Introducing the XFL

Aaron Pellican

Vince McMahon, chairman and CEO of the WWE, decided to create an alternate football league back in 2000. It would pick-up where the NFL season left off after the annual super bowl.  

McMahon’s pitch to Dick Ebersol and the rest of NBC Sports was a more fun form of football. It would have different rules, different looks into huddles and sideline interactions, and live microphones all throughout the field of action–among other things.  

Even though McMahon had preached that the league would be strictly football, non-football distractions such as weird scripted cutscenes away from action eventually led to the XFL being cancelled after its initial season in 2001.  

But here we are again in 2020, and Vince McMahon is back and still trying to create the alternative professional football league which will compete with the NFL. This time, the league truly is stripped-down to just football, and so far, it is off to a good start with its fans and the national sports media.  

For a long time now, different leagues have tried to contend with the NFL and loosen the chokehold it has on professional football. On top of the first attempt made by the XFL other leagues such as the AFL and the AAF have tried and failed to fight against the goliath which is the NFL.  

They had the highest ratings in all of television in their first week of action and it was backed up by mostly solid play on the field. The play on the field is a big part of the success of the XFL in general. 

Although the general public loves their football, they will not waste their time watching bad football, which will be the league’s most difficult hurdle to overcome.  

The league has helped their odds with some cool new rule changes which have been popular among fans and some may even find their way into the NFL soon. The most talked-about rule change is on the kickoff. The kickoff in the NFL has been highly debated and been changed multiple times in recent history due to its highly physical nature and high risk of injury.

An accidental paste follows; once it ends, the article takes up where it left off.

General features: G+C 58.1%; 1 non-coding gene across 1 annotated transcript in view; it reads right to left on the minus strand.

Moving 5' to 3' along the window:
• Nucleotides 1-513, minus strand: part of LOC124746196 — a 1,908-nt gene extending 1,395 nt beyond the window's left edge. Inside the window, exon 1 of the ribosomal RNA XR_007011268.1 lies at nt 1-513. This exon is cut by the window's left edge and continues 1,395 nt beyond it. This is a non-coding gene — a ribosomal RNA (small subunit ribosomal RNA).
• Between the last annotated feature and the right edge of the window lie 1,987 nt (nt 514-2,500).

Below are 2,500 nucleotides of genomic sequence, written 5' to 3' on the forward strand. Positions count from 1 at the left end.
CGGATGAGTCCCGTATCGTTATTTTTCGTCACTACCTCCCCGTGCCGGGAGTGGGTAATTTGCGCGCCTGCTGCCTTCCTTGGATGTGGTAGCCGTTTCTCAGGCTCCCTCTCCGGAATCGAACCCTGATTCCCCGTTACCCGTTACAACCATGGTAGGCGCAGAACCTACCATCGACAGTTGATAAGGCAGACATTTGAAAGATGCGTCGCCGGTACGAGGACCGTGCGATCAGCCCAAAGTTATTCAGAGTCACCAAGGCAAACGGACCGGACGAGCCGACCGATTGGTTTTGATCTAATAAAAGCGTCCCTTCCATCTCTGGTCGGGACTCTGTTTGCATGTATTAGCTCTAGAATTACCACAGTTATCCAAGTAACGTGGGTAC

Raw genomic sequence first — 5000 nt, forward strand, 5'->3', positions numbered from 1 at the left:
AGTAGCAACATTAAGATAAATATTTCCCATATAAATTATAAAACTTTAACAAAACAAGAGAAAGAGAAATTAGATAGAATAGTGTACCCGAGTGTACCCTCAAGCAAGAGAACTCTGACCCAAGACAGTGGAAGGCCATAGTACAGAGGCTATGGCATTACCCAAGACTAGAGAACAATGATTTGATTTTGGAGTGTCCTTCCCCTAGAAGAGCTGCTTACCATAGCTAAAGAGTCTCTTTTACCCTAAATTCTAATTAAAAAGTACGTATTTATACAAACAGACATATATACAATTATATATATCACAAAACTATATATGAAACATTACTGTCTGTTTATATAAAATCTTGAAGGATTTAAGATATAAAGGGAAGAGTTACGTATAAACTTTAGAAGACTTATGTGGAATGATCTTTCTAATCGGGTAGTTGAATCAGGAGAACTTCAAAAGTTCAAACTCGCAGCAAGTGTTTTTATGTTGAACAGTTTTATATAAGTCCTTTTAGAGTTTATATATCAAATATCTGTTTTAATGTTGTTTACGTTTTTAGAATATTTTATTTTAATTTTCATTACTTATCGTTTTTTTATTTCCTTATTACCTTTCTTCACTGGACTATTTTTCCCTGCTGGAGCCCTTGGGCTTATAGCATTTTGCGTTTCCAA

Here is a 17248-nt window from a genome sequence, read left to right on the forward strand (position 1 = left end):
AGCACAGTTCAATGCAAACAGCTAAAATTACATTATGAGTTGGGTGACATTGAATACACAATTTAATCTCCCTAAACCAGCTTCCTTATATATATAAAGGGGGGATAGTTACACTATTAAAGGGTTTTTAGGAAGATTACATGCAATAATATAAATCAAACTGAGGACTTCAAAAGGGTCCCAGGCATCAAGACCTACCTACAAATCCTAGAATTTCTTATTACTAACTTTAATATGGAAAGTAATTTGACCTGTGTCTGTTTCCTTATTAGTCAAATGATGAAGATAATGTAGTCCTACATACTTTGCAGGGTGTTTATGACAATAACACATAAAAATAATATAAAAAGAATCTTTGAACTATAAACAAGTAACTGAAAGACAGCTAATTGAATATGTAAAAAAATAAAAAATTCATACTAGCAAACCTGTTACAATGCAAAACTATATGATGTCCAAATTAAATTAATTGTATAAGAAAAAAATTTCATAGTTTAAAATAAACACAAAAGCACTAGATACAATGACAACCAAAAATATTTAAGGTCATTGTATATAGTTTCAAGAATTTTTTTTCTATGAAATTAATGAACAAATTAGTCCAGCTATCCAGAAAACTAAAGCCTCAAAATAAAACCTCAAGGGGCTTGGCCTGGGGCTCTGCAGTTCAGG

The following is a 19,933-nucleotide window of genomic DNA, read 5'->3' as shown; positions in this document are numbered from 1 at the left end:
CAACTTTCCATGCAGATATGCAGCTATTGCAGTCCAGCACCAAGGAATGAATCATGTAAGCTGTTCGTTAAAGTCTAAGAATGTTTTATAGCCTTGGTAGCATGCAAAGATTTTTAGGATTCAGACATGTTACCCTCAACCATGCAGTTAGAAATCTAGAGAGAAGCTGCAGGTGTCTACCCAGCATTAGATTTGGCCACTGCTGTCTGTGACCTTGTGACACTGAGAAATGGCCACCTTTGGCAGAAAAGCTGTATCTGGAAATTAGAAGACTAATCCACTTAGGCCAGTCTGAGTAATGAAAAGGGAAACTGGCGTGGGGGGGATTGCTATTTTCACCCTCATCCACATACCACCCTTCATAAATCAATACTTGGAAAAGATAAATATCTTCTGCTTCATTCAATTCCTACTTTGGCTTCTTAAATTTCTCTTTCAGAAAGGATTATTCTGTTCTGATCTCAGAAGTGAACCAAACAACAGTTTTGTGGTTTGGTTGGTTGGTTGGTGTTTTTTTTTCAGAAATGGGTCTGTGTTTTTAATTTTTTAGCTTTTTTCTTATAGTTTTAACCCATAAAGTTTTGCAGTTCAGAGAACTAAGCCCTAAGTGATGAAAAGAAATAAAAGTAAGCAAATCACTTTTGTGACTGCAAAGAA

The rule changes made by the NFL to the kickoff have all but eliminated the kickoff from relevancy in the game. This has infuriated fans. 

The XFL brought a solution to the table when it debuted its version of the new kickoff this past week in the leagues grand opening.  

On the kickoff, 10 players from the receiving team will line up on their own 30-yard line. The kick coverage team lines up five yards away on the 35-yard line. Both teams are required to have three players outside the hash marks on each side and four between the hash marks. 

The proximity of the two teams is intended to limit the high-speed collisions that contribute to the number of concussions that occur on kickoffs. The kicker kicks the ball from his own 25-yard line and neither the coverage team nor the blockers may move until either the ball is caught or three seconds after it hits the ground.  

This has been a popular solution on social media as some NFL players have even come out and supported the league and its new kickoff rule. The rule successfully retains what was once one of the most exciting plays in football all while limiting the high impact collisions that were cause for significant worry.  

Other rule changes which have been successful to this point include the double-forward pass which allows two forward passes in one play and the extra point system which has eliminated kicking a one point field goal and gives teams the option to choose to try a one, two, or three point conversion.  

The most important part about this league, however, is that it gives opportunities to the players and coaches who have been kept just outside of the NFL bubble and are dying for a chance to show their abilities in a competitive atmosphere.  

This league is a means of making a living to a lot of the men out on the field. Two weeks in and the league is off to a good start with great ratings and a competitive brand of football being displayed on the field.  

Even though some teams have gotten off to horrendous start, support seems to be much more solid for the XFL now than it was in 2001, and definitely more solid than the support the AAF received when it flared out not too long ago as well. Perhaps this is finally the alternative professional football league that has a stay.